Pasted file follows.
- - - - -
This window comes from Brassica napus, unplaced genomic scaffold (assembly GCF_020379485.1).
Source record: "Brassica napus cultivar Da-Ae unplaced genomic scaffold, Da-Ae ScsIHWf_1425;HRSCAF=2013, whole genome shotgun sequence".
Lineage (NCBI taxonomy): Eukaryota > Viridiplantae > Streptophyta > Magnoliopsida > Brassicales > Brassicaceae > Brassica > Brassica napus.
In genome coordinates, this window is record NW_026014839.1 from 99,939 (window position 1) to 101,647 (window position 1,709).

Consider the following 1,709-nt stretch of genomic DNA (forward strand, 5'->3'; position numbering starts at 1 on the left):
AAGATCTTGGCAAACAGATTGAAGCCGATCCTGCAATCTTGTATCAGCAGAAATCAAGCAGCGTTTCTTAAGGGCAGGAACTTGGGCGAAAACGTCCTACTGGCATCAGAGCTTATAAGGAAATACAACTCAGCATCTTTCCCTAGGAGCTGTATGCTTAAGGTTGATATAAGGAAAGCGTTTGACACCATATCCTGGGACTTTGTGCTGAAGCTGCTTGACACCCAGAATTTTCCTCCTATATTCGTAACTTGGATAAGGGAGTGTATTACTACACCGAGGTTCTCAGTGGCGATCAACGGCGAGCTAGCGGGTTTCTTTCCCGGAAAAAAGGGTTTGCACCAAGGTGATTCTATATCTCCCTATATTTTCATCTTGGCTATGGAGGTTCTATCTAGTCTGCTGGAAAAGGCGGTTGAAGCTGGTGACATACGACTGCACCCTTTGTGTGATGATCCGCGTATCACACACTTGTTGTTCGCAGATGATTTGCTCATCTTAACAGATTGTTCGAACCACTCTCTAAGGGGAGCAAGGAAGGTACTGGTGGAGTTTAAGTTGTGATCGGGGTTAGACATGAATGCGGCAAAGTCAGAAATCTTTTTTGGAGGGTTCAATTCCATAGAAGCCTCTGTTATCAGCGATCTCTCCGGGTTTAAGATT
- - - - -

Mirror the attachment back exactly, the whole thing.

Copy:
This window comes from Brassica napus, unplaced genomic scaffold (assembly GCF_020379485.1).
Source record: "Brassica napus cultivar Da-Ae unplaced genomic scaffold, Da-Ae ScsIHWf_1425;HRSCAF=2013, whole genome shotgun sequence".
Lineage (NCBI taxonomy): Eukaryota > Viridiplantae > Streptophyta > Magnoliopsida > Brassicales > Brassicaceae > Brassica > Brassica napus.
In genome coordinates, this window is record NW_026014839.1 from 99,939 (window position 1) to 101,647 (window position 1,709).

Consider the following 1,709-nt stretch of genomic DNA (forward strand, 5'->3'; position numbering starts at 1 on the left):
AAGATCTTGGCAAACAGATTGAAGCCGATCCTGCAATCTTGTATCAGCAGAAATCAAGCAGCGTTTCTTAAGGGCAGGAACTTGGGCGAAAACGTCCTACTGGCATCAGAGCTTATAAGGAAATACAACTCAGCATCTTTCCCTAGGAGCTGTATGCTTAAGGTTGATATAAGGAAAGCGTTTGACACCATATCCTGGGACTTTGTGCTGAAGCTGCTTGACACCCAGAATTTTCCTCCTATATTCGTAACTTGGATAAGGGAGTGTATTACTACACCGAGGTTCTCAGTGGCGATCAACGGCGAGCTAGCGGGTTTCTTTCCCGGAAAAAAGGGTTTGCACCAAGGTGATTCTATATCTCCCTATATTTTCATCTTGGCTATGGAGGTTCTATCTAGTCTGCTGGAAAAGGCGGTTGAAGCTGGTGACATACGACTGCACCCTTTGTGTGATGATCCGCGTATCACACACTTGTTGTTCGCAGATGATTTGCTCATCTTAACAGATTGTTCGAACCACTCTCTAAGGGGAGCAAGGAAGGTACTGGTGGAGTTTAAGTTGTGATCGGGGTTAGACATGAATGCGGCAAAGTCAGAAATCTTTTTTGGAGGGTTCAATTCCATAGAAGCCTCTGTTATCAGCGATCTCTCCGGGTTTAAGATT